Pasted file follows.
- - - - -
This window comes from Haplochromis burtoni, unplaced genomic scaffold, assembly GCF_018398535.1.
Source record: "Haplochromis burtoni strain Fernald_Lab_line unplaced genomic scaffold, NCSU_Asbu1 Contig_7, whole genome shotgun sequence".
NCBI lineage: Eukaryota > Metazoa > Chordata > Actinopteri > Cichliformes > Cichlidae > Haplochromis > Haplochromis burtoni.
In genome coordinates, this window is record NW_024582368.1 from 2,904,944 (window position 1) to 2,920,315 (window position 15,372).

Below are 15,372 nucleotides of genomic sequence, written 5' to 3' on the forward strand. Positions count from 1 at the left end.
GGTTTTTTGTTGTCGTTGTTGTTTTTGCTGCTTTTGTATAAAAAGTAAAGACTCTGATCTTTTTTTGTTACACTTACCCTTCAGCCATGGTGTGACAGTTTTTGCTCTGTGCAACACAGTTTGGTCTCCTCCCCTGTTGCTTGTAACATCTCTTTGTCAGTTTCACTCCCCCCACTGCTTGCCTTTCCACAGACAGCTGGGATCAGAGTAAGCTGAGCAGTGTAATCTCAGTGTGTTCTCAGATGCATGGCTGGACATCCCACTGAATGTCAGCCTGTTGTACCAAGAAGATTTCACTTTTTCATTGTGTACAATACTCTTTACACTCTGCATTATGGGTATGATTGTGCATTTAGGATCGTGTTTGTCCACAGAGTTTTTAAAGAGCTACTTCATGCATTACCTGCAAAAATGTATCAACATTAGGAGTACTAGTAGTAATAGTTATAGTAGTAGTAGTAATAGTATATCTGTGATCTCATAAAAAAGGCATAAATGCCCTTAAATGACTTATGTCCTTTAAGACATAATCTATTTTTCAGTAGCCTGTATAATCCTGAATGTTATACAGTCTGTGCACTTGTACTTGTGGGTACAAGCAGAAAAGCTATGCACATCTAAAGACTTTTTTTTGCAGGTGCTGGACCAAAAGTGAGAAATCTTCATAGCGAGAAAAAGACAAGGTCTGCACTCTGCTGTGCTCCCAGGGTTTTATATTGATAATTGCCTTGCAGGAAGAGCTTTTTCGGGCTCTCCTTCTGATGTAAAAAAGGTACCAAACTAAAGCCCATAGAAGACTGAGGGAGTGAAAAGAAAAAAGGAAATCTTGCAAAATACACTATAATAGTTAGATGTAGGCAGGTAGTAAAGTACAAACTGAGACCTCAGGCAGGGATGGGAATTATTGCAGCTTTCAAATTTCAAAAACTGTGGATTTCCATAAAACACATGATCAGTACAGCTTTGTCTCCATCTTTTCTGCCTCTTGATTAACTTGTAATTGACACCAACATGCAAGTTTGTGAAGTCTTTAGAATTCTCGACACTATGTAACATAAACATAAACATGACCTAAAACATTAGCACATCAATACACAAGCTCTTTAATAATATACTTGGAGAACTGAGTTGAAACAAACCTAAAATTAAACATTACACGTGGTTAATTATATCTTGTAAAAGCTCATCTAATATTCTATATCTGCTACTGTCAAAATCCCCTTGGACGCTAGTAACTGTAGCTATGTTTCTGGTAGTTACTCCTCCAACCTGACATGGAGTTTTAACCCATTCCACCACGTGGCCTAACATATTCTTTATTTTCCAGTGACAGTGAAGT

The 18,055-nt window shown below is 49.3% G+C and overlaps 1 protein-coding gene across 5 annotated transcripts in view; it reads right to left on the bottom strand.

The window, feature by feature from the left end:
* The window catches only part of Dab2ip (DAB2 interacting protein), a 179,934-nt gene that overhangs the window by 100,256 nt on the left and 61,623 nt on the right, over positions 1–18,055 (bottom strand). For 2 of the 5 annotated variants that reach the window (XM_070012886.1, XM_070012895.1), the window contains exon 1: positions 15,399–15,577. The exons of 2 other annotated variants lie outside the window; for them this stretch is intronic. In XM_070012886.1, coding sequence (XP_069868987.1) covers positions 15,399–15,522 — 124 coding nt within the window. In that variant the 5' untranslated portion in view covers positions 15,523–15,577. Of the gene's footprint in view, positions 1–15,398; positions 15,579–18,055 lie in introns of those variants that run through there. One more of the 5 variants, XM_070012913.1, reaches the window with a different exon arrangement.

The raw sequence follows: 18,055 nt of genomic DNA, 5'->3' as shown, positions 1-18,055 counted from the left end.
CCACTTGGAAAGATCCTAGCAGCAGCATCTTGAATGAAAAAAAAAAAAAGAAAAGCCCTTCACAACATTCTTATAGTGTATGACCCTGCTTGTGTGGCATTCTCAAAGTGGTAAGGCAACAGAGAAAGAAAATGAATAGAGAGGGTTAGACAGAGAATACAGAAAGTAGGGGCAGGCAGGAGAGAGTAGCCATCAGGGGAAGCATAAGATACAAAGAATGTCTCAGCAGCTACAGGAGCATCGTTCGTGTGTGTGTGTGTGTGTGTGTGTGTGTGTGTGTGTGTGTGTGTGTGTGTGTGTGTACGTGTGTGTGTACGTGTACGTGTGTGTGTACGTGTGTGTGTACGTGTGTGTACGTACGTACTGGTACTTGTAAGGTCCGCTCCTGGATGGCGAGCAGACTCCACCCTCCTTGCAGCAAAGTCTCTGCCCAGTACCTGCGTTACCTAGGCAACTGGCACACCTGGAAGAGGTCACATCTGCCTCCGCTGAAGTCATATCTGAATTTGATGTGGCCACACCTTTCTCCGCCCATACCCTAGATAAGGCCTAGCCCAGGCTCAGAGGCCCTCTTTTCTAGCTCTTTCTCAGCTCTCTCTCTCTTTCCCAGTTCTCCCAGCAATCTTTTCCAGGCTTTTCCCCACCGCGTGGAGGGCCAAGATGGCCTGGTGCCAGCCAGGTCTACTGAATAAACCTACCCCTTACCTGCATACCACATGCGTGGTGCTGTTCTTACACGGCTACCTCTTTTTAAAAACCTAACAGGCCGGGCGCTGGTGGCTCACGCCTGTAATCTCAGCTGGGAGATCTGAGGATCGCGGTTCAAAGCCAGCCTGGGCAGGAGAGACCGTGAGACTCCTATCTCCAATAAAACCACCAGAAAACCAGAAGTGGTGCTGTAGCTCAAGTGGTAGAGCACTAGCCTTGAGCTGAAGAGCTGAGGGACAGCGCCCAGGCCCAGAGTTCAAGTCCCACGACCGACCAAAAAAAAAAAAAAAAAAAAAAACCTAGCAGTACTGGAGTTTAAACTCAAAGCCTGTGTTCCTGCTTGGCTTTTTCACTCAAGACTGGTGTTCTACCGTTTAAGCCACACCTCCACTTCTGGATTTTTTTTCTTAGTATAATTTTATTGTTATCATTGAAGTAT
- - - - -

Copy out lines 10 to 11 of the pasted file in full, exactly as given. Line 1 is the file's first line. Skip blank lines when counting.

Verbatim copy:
The raw sequence follows: 18,055 nt of genomic DNA, 5'->3' as shown, positions 1-18,055 counted from the left end.
CCACTTGGAAAGATCCTAGCAGCAGCATCTTGAATGAAAAAAAAAAAAAGAAAAGCCCTTCACAACATTCTTATAGTGTATGACCCTGCTTGTGTGGCATTCTCAAAGTGGTAAGGCAACAGAGAAAGAAAATGAATAGAGAGGGTTAGACAGAGAATACAGAAAGTAGGGGCAGGCAGGAGAGAGTAGCCATCAGGGGAAGCATAAGATACAAAGAATGTCTCAGCAGCTACAGGAGCATCGTTCGTGTGTGTGTGTGTGTGTGTGTGTGTGTGTGTGTGTGTGTGTGTGTGTGTGTGTGTACGTGTGTGTGTACGTGTACGTGTGTGTGTACGTGTGTGTGTACGTGTGTGTACGTACGTACTGGTACTTGTAAGGTCCGCTCCTGGATGGCGAGCAGACTCCACCCTCCTTGCAGCAAAGTCTCTGCCCAGTACCTGCGTTACCTAGGCAACTGGCACACCTGGAAGAGGTCACATCTGCCTCCGCTGAAGTCATATCTGAATTTGATGTGGCCACACCTTTCTCCGCCCATACCCTAGATAAGGCCTAGCCCAGGCTCAGAGGCCCTCTTTTCTAGCTCTTTCTCAGCTCTCTCTCTCTTTCCCAGTTCTCCCAGCAATCTTTTCCAGGCTTTTCCCCACCGCGTGGAGGGCCAAGATGGCCTGGTGCCAGCCAGGTCTACTGAATAAACCTACCCCTTACCTGCATACCACATGCGTGGTGCTGTTCTTACACGGCTACCTCTTTTTAAAAACCTAACAGGCCGGGCGCTGGTGGCTCACGCCTGTAATCTCAGCTGGGAGATCTGAGGATCGCGGTTCAAAGCCAGCCTGGGCAGGAGAGACCGTGAGACTCCTATCTCCAATAAAACCACCAGAAAACCAGAAGTGGTGCTGTAGCTCAAGTGGTAGAGCACTAGCCTTGAGCTGAAGAGCTGAGGGACAGCGCCCAGGCCCAGAGTTCAAGTCCCACGACCGACCAAAAAAAAAAAAAAAAAAAAAAACCTAGCAGTACTGGAGTTTAAACTCAAAGCCTGTGTTCCTGCTTGGCTTTTTCACTCAAGACTGGTGTTCTACCGTTTAAGCCACACCTCCACTTCTGGATTTTTTTTCTTAGTATAATTTTATTGTTATCATTGAAGTAT